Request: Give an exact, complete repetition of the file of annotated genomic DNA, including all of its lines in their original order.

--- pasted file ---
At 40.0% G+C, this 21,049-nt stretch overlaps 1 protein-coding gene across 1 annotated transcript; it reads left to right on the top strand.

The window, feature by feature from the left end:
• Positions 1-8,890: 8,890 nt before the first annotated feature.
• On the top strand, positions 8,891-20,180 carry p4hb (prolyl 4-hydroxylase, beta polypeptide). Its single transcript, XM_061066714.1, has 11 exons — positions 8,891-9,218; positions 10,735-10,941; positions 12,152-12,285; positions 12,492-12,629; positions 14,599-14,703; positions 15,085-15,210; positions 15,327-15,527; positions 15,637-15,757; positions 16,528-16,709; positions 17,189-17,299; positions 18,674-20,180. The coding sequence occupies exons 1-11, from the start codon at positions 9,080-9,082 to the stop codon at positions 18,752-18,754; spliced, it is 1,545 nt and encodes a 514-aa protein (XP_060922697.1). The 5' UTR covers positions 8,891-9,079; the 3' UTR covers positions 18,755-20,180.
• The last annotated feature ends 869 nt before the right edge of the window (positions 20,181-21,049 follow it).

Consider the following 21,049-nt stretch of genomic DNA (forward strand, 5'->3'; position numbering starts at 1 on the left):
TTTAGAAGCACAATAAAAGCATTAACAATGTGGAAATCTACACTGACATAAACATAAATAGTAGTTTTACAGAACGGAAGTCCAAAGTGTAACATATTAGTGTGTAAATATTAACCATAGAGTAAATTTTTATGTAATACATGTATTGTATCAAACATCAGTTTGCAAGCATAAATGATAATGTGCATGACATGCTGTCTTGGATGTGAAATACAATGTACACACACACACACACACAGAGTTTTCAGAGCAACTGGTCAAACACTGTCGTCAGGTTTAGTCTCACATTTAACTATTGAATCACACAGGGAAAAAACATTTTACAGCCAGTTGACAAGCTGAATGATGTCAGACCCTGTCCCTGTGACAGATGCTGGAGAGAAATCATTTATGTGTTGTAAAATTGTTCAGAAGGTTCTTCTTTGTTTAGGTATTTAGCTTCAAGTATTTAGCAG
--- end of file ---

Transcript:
At 40.0% G+C, this 21,049-nt stretch overlaps 1 protein-coding gene across 1 annotated transcript; it reads left to right on the top strand.

The window, feature by feature from the left end:
• Positions 1-8,890: 8,890 nt before the first annotated feature.
• On the top strand, positions 8,891-20,180 carry p4hb (prolyl 4-hydroxylase, beta polypeptide). Its single transcript, XM_061066714.1, has 11 exons — positions 8,891-9,218; positions 10,735-10,941; positions 12,152-12,285; positions 12,492-12,629; positions 14,599-14,703; positions 15,085-15,210; positions 15,327-15,527; positions 15,637-15,757; positions 16,528-16,709; positions 17,189-17,299; positions 18,674-20,180. The coding sequence occupies exons 1-11, from the start codon at positions 9,080-9,082 to the stop codon at positions 18,752-18,754; spliced, it is 1,545 nt and encodes a 514-aa protein (XP_060922697.1). The 5' UTR covers positions 8,891-9,079; the 3' UTR covers positions 18,755-20,180.
• The last annotated feature ends 869 nt before the right edge of the window (positions 20,181-21,049 follow it).

Consider the following 21,049-nt stretch of genomic DNA (forward strand, 5'->3'; position numbering starts at 1 on the left):
TTTAGAAGCACAATAAAAGCATTAACAATGTGGAAATCTACACTGACATAAACATAAATAGTAGTTTTACAGAACGGAAGTCCAAAGTGTAACATATTAGTGTGTAAATATTAACCATAGAGTAAATTTTTATGTAATACATGTATTGTATCAAACATCAGTTTGCAAGCATAAATGATAATGTGCATGACATGCTGTCTTGGATGTGAAATACAATGTACACACACACACACACACAGAGTTTTCAGAGCAACTGGTCAAACACTGTCGTCAGGTTTAGTCTCACATTTAACTATTGAATCACACAGGGAAAAAACATTTTACAGCCAGTTGACAAGCTGAATGATGTCAGACCCTGTCCCTGTGACAGATGCTGGAGAGAAATCATTTATGTGTTGTAAAATTGTTCAGAAGGTTCTTCTTTGTTTAGGTATTTAGCTTCAAGTATTTAGCAG